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The Reason's Proper StudyEssays towards a Neo-Fregean Philosophy of Mathematics$
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Bob Hale and Crispin Wright

Print publication date: 2001

Print ISBN-13: 9780198236399

Published to Oxford Scholarship Online: November 2003

DOI: 10.1093/0198236395.001.0001

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Dummett's Critique of Wright's Attempt to Resuscitate Frege

Dummett's Critique of Wright's Attempt to Resuscitate Frege

Chapter:
(p.189) 8 Dummett's Critique of Wright's Attempt to Resuscitate Frege
Source:
The Reason's Proper Study
Author(s):

Bob Hale (Contributor Webpage)

Publisher:
Oxford University Press
DOI:10.1093/0198236395.003.0009

In Frege: Philosophy of Mathematics (1991), Michael Dummett argues that the neo‐Fregean programme––championed by Crispin Wright––is destined to fail for four reasons: (i) no satisfactory solution has been given to the Caesar Problem, (ii) contextual definitions, like Hume's Principle (N=), are incapable of securing a notion of reference (for the singular terms introduced) robust enough for realism, (iii) the collapse of realism into ontological reductionism, and––the main worry––(iv) the impredicative character of Hume's Principle (N=). In this essay, Bob Hale responds to these objections in turn––arguing that Dummett misses a crucial point in his critique of Wright's solution to the Caesar Problem; that ”tolerant reductionism”––Dummett's alternative to Wright's realism––faces a dilemma; that, in his discussion of ontological reductionism, Dummett assumes that Wright must adhere to the view that the left‐ and right‐hand side of Hume's Principle have the same sense, while Wright only holds that the two sides have the same content; and lastly, that none of three worries concerning impredicativity has any decisive force against Wright's position.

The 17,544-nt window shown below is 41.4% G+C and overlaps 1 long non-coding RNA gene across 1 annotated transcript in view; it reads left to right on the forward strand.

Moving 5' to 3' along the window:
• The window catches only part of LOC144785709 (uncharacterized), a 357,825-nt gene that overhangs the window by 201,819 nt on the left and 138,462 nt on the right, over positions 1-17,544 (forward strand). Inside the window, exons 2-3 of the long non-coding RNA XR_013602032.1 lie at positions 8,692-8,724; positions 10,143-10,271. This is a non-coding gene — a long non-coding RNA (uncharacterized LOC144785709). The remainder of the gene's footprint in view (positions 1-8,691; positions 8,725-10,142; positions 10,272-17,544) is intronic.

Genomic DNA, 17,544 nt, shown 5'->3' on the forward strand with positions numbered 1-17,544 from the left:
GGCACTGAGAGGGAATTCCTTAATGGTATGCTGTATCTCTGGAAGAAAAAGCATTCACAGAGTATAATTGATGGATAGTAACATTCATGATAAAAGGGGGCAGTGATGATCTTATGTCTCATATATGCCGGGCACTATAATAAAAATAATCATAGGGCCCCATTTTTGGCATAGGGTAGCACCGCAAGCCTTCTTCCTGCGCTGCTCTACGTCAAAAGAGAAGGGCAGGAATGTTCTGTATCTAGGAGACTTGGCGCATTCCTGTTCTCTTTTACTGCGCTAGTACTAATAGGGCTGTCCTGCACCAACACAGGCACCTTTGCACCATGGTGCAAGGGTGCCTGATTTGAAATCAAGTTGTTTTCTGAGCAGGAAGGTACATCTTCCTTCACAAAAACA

Keywords:   Caesar Problem, contextual definition, Dummett, Hume's Principle, impredicativity, reductionism, reference, Wright

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